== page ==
Oakland Athletics prospects are as common as they come


Minor league prospects for the Oakland Athletics are about as common as they come – and that’s OK.

After a recent evening of dining out with my wife, I came to the conclusion that maybe I’m not as cool as I thought. We decided to visit a brand new “Contemporary-Premium casual” restaurant and being that I wasn’t familiar with the menu, I decided to play it safe. Without hesitation I ordered a Bud Light, which was soon met with an arrogant smirk as I was handed a list of IPAs. Looking at dinner options I perused dishes like quail egg ravioli, bone marrow and pork belly, while really only wanting a straight forward dish like meat and potatoes.

To me this says the days of simplicity are over and that in this evolving culture, people are salivating for explosive, trendy products that push the envelop and defy the norm.

The same can be said for minor league baseball. When looking around the minor league climate, you will see hitters like Joey Gallo (Texas Rangers) and Kris Bryant (Chicago Cubs) who are pushing the envelop on what the new age young power hitter embodies. Aces like Jonathan Gray (Colorado Rockies) and Lucas Giolito (Washington Nationals) defy the norm of pitchers who generate easy velocity. In my world, I’d labe the aforementioned players as the IPAs and pork belly that all the cool kids want to indulge in.

The standard un-sexy Bud Light and hamburger players would share more of a likeness to the A’s prospects. If you ask me, that’s not a bad comparison. As Bud Light serves as a standard beer of choice, so do the A’s with their uncool – plain mean and potatoes – prospects.

Many baseball pundits labeled July 4, 2014 as the day the A’s farm system essentially died. While the team picked up Jeff Samardzija and Jason Hammel for the stretch run, they lost their highly touted, limited allocation IPA of a future shortstop. Addison Russell represented the future for A’s fans and hope that they would get to watch an All Star caliber shortstop for years to come. Most importantly, this continued a disturbing trend of trading away former 1st Round picks for short term help.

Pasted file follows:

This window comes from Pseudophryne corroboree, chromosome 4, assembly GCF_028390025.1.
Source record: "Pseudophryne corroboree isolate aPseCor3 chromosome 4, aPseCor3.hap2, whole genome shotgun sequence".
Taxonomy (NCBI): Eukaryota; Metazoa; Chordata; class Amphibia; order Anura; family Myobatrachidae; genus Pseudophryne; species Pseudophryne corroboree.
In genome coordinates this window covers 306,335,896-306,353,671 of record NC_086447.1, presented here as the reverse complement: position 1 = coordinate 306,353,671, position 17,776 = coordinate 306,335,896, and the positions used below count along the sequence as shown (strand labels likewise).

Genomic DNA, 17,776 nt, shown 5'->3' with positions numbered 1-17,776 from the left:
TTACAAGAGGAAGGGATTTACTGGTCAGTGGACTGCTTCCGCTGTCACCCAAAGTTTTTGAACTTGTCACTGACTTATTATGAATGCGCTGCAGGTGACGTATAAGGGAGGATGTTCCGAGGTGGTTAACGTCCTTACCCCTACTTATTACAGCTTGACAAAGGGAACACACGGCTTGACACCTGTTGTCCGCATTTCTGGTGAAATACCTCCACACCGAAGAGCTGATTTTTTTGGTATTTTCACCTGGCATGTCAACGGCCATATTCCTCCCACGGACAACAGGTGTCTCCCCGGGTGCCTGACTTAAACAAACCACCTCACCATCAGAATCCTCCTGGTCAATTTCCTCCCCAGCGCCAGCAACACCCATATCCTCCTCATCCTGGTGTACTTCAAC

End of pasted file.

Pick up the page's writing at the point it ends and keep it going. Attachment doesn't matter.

2009: Grant Green (traded 7/30/13 to the Angels for Alberto Callaspo)

2010: Michael Choice (traded 12/3/13 with Chris Bostick to the Rangers for Craig Gentry and Josh Lindblom)

2012: Addison Russell (traded to the Cubs for Samardzija/Hammel)

2013: Billy McKinney (traded to the Cubs for Samardzija/

Even with all the negative commentary, I’ll go out on a limb and say that the A’s farm system is stronger even and losing these prospects. The A’s now turn their hopes to shortstop Daniel Robertson, power hitting first baseman Matt Olsen, and Venezuelan bonus-baby Renato Nunez. After strong second halves to this past season, both Robertson (.310 AVG, .402 OBP) and Olsen (37 HR, .404 OBP) have seen their stock rise and have been pushed into many expert’s Top 100 prospects lists. After a somewhat lackluster 2013 season, Nunez flashed his highly praised skill set, slugging 29 home runs. Potential ace Raul Alcantara (recovering from Tommy John surgery), pleasant surprises like Boog Powell and Seth Streich, along with Matt Chapman (2014’s 1st Round pick) now serve as strong pieces to a promising future.

Billy Beane has shown the ability to build teams without much home grown talent, but after three disappointing playoff finishes one has to look ahead to the A’s next push and who will lead it. It’s this crop of young prospects that server as hope to a brighter future and most importantly, a deeper run into the playoffs. Grab your 12 pack of Bud Light and get ready to watch the show.